You will typically need to meet with or at least speak to the person your petition is addressed to in order to persuade them to do what you want. Here are general tips on communicating with decision-makers:
Often, if you don't have a personal relationship with the person you're calling, they won't call you back very quickly. So don't be afraid to leave multiple (friendly) messages.
Never, ever be personally insulting or rude. It's harmful to your campaign and MoveOn.
It can be nerve-wracking to ask for what you want. But if you aren't clear in your ask, it's highly unlikely that they'll say yes.
Ideally, you want to initiate contact with the decision-maker early on, before your campaign has really gotten going. First of all, they might just say yes without a big petition drive! But don't let this be a stumbling block, since especially if you are targeting the CEO of a large corporation or a high-ranking elected official, it may be hard to get them to respond right away.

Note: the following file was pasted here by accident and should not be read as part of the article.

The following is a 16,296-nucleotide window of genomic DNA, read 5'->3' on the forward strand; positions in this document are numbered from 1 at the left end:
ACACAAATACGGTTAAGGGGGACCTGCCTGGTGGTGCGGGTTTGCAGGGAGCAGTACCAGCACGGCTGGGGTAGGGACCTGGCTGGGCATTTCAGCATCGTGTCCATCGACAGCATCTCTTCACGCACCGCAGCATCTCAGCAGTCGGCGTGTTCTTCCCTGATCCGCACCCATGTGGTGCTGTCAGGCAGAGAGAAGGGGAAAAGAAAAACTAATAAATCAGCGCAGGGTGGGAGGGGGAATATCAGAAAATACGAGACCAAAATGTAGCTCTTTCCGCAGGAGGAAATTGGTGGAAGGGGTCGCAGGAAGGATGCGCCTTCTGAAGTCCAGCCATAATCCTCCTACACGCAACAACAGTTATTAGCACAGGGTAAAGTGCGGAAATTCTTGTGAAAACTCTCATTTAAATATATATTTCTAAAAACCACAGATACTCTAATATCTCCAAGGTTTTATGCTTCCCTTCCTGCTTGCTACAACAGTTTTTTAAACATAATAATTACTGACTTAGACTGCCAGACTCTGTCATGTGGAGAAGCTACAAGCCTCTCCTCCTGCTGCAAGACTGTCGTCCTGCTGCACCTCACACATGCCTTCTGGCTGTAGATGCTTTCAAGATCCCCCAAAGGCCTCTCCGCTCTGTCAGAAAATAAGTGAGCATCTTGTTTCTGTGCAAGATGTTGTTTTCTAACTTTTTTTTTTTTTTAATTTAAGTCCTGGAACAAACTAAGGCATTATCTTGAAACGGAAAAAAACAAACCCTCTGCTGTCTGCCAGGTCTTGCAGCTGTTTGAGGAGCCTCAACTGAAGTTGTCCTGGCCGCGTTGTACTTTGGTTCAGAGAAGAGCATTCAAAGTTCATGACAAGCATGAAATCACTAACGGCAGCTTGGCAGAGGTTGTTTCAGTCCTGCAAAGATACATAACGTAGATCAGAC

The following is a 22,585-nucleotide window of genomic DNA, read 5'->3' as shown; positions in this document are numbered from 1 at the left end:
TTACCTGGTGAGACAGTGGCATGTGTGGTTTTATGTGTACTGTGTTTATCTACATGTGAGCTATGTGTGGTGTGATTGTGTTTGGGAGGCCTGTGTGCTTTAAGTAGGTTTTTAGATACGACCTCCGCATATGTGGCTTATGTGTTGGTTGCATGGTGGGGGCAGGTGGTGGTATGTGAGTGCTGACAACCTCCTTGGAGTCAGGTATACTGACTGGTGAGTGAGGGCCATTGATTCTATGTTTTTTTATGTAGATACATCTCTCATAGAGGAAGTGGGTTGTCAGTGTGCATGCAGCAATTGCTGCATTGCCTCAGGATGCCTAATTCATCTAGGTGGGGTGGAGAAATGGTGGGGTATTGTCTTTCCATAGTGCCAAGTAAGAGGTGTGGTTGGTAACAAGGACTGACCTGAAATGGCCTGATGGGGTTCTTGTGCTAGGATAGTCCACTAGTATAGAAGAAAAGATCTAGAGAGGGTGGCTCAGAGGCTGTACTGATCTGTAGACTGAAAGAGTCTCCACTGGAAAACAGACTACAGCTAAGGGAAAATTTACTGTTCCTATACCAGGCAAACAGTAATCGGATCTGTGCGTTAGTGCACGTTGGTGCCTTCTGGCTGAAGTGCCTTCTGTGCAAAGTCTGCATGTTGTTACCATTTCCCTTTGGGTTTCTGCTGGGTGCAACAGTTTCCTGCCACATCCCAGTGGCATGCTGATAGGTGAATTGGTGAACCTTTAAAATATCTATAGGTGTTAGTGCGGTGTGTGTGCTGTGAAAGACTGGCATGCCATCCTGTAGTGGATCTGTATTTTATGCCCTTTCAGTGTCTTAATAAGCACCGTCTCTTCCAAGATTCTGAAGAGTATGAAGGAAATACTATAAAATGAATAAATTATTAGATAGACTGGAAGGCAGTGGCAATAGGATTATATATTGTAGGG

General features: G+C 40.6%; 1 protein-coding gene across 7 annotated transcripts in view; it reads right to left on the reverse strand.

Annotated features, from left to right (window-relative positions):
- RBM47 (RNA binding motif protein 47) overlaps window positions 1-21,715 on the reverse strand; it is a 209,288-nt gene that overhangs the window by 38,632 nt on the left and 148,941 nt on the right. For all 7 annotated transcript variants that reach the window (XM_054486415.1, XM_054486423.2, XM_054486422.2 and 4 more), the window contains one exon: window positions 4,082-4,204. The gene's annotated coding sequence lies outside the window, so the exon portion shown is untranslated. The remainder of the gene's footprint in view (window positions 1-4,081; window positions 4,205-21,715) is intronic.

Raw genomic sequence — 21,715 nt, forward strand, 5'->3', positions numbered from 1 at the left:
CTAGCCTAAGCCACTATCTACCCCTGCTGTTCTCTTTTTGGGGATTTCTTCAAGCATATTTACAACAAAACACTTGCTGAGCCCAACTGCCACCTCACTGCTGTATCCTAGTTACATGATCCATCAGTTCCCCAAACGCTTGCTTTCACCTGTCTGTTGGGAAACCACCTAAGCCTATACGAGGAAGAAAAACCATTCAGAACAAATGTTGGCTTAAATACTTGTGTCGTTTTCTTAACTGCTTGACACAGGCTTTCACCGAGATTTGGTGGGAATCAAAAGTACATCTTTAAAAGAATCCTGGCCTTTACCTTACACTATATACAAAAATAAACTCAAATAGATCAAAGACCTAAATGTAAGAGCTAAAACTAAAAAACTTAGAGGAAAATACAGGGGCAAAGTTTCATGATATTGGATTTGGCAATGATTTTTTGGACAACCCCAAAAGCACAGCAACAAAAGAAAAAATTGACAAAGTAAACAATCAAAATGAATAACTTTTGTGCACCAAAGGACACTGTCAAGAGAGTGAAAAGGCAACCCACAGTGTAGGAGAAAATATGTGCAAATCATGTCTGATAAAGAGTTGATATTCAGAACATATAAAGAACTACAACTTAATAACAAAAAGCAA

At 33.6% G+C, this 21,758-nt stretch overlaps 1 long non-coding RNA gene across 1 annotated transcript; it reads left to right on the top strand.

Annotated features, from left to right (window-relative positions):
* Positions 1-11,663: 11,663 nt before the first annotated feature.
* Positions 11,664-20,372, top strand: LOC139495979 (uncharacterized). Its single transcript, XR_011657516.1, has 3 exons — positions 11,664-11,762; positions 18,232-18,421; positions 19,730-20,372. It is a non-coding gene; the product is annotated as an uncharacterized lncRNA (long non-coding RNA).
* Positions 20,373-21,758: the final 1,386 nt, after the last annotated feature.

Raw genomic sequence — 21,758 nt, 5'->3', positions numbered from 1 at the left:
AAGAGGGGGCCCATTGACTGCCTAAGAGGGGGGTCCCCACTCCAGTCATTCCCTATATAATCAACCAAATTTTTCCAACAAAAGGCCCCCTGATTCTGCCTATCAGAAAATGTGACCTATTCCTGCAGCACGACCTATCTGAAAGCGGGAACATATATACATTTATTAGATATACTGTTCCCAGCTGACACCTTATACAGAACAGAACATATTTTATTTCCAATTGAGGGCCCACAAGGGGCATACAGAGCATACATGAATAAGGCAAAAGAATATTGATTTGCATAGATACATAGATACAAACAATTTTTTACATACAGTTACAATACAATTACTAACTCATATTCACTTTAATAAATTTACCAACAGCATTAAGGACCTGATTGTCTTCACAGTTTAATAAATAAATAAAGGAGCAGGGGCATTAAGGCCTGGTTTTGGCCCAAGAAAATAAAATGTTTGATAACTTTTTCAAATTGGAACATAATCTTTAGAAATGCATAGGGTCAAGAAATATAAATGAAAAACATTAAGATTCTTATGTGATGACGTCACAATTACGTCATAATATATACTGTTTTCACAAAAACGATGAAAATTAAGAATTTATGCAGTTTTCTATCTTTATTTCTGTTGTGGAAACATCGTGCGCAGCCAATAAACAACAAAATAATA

If possible, you want to communicate with the individual who has the authority to make the decision you're looking for. However, if you're targeting someone like a governor or U.S. Senator, you'll almost always have to communicate with a staff representative first, so try to speak with the staff person assigned to your issue.
Finish the conversation with a clear follow-up plan and then make sure to actually follow-up! Always remember to send a thank you note after the meeting.
For a more in-depth overview on how to communicate with Congress, click here for a training guide created by MoveOn. (Many of the tips included in this training also apply to communicating with governors, state legislators, and other decision-makers targeted frequently by petitions.)